I’m a big fan of Stumble Upon. As well as being a great way to entertain yourself when times are quiet, it’s also a great way to discover new things. I made one such discovery today – the Mpemba Effect. While not related to psychology directly, this effect reminds me of how important it is not to make assumptions or believe that we know more than we really do.

Given two equal volumes of water, under equal cooling conditions, with one starting at 30°c and one at 70°c, which one freezes first? The one that starts at 30°c, right?
Not necessarily. The Mpemba Effect, is often summarised as ‘‘hot water can freeze faster than cold” (Vynnycky & Mitchell, 2010). Despite having been known and studied for a very very long time it is still not known exactly why this happens. Have a read of this excellent page for a more detailed explanation of the effect and the history of the Mpbemba Effect.

I take this as a reminder to always question my own knowledge. Even things that you “know” now, may be disproven later or replaced by new theories. Any person, particularly any therapist (which I would one day like to be) who feels secure in the knowledge that they know what’s best, is in grave danger of making some terrible mistakes.

Note: The title of this post is a reference to this song by Operation Ivy

My taste-twisting “party” with Miracle Frooties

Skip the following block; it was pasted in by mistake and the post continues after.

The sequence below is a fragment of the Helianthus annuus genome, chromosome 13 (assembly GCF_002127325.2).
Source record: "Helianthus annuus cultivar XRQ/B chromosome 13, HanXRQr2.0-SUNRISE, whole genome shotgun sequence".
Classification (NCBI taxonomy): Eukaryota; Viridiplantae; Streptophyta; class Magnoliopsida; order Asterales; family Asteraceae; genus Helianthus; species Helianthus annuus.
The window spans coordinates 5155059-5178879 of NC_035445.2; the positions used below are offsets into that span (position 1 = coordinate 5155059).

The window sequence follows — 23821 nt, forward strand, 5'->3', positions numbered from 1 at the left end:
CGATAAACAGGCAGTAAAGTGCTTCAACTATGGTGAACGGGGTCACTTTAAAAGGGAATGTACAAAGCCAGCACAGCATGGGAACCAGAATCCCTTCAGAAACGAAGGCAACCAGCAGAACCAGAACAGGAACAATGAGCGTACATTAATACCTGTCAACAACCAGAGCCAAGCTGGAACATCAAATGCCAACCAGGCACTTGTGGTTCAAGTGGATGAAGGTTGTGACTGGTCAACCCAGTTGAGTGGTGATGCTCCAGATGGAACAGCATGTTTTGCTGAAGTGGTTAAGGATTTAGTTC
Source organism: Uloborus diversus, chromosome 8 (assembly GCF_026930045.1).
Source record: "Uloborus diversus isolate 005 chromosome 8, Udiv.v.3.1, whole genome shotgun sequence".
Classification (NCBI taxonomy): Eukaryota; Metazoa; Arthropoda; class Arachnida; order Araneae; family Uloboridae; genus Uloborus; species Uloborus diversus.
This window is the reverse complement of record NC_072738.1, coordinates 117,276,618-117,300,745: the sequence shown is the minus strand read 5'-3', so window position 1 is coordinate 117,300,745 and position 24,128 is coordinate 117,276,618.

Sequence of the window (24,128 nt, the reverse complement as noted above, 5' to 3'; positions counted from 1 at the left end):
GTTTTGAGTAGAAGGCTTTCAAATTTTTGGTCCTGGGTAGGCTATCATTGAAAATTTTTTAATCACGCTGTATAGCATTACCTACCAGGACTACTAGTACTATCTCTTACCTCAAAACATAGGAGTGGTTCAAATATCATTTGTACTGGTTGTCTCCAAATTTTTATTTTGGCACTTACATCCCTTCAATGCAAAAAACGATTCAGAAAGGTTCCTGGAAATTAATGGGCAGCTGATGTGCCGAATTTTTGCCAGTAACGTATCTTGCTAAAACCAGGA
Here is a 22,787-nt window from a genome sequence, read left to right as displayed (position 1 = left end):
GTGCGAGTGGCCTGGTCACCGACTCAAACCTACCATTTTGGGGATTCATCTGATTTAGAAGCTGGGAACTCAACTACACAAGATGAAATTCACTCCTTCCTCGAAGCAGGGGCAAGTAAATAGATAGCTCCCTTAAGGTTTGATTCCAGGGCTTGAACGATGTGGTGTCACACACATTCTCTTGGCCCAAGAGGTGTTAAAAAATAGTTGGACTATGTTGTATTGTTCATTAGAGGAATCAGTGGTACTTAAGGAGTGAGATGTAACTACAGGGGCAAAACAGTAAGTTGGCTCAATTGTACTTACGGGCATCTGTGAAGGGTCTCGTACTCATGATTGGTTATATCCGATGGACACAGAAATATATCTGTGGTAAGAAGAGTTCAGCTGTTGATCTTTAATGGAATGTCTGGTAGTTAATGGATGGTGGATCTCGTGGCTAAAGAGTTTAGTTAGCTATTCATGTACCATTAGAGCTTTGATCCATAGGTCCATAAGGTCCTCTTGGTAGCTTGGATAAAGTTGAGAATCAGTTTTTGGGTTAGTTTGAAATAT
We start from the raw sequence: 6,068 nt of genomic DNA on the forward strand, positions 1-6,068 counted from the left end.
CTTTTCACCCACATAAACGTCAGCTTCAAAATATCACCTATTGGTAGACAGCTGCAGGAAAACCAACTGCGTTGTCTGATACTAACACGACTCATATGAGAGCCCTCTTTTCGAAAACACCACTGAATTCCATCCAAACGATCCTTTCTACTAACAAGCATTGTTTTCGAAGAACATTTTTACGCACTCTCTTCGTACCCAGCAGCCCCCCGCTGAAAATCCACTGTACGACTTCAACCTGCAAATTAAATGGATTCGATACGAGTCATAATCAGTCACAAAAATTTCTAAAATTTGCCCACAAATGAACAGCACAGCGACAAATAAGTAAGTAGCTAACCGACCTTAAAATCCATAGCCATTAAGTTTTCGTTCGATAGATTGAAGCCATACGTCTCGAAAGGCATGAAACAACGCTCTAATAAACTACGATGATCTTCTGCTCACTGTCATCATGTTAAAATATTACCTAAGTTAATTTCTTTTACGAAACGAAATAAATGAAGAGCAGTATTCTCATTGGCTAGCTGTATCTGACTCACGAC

I first discovered Miracle Fruit (Synsepalum dulcificum) randomly while poking around Amazon, and the idea immediately caught my interest. The berries of the miracle fruit plant have a rather amazing effect on your taste buds – they make sour things taste sweet! The upshot of this is you can suck on a fresh lemon and it tastes like lemonade, among many other strange effects.

Being obsessed with food and tastes as I am, I decided I had to give them a go. And as you know from a previous post, my partner was kind enough to buy me a pack for Easter. Head over to Miracle Fruit World to learn more about them and to find where to buy them!


As you will see in the video, miracle fruit does nothing good for cola or pepsi (as confirmed by two other tasters off camera). It is also known to utterly destroy wine, so bear that in mind if you are thinking of hosting a taste-twisting party! We finally figured out what the taste of the tablets is: they taste very much like multivitamins. As one person said “It’s like sucking on cardboard”. In fact the taste of the tablet was so unpleasant for my two co-experimenters that it put them off the rest of the experience, although I had no such issue myself. I did notice that there is considerable room for individual differences in the way the berries affect you and whether you enjoy the results. I absolutely loved the goats cheesecake, but my fellow tasters were not nearly as impressed. My partner however, who is a massive lover of grapefruit, was completely thrilled with the effect the tablets had on it and said it meant she could eat the grapefruit as-is rather than covering it with three tablespoons of sugar as she normally has to. As you can see in the video the tablets worked well with a number of foods, but there were some it did not work so well with that we tried. Mustard and pickle sauce, olives, feta, and tomato sauce all had minimal difference in taste.